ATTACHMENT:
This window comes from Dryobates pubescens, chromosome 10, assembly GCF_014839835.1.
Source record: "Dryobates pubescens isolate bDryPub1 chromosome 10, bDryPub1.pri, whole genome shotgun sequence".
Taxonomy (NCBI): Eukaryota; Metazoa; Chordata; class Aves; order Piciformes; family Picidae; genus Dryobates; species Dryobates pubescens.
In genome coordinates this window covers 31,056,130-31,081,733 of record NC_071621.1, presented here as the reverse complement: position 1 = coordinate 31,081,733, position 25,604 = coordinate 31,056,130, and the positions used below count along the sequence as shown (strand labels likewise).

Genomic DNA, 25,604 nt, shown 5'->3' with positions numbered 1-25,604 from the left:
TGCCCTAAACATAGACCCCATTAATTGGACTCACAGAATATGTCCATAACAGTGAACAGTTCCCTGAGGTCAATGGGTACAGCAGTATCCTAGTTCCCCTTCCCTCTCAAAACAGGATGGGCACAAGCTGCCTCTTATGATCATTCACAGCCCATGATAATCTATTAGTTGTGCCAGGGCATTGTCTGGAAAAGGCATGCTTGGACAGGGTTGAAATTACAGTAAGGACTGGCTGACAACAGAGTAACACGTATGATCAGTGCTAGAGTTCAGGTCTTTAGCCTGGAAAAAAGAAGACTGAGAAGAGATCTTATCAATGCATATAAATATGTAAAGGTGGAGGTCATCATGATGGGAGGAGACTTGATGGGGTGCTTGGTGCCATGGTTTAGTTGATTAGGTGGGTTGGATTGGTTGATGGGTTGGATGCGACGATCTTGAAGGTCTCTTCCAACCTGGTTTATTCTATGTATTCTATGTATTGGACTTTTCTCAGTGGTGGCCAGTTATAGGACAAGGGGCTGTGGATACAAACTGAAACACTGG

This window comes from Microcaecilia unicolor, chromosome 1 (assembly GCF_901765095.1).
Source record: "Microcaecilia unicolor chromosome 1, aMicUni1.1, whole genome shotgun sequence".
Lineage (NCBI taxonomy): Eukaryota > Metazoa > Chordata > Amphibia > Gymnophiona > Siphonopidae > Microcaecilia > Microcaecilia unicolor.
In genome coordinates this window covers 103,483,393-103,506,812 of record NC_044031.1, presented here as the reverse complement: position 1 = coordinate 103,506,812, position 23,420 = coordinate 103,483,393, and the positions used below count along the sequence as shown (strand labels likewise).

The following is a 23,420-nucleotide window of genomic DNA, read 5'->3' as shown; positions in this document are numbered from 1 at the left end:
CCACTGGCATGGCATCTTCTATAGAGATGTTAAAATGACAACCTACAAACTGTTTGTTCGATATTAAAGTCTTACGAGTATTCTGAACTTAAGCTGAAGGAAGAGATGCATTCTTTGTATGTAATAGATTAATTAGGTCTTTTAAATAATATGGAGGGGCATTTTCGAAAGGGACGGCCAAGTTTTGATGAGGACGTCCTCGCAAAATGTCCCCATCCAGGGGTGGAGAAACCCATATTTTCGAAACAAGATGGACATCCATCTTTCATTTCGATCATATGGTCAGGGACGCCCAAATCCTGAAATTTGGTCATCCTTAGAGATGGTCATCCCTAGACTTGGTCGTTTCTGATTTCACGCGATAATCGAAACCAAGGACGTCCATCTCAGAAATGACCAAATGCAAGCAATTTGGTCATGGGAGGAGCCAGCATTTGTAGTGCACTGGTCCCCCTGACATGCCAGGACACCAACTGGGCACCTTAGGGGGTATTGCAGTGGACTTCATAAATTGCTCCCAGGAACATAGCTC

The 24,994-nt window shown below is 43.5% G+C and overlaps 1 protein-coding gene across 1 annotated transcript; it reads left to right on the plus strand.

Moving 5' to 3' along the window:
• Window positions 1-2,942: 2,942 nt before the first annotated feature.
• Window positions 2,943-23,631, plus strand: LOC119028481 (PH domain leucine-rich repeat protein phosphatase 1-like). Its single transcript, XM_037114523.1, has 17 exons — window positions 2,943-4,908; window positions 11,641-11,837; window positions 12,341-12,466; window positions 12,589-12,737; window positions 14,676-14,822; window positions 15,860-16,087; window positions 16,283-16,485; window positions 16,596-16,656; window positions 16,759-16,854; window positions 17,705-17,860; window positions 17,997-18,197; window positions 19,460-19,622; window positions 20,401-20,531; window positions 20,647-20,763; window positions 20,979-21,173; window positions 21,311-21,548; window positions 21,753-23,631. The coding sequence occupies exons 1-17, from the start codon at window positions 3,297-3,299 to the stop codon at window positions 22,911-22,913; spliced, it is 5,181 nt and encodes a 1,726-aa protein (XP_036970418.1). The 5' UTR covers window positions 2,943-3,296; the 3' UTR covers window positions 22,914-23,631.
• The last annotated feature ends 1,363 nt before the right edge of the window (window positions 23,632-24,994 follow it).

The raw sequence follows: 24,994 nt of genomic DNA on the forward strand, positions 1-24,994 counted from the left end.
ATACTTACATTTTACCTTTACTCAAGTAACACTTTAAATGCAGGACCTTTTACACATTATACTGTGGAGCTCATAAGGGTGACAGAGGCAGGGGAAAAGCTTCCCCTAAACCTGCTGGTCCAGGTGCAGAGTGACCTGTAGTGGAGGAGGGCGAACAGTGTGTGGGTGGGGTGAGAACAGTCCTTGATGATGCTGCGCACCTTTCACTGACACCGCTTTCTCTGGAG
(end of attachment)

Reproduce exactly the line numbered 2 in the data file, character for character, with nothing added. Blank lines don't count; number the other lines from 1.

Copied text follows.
Source record: "Dryobates pubescens isolate bDryPub1 chromosome 10, bDryPub1.pri, whole genome shotgun sequence".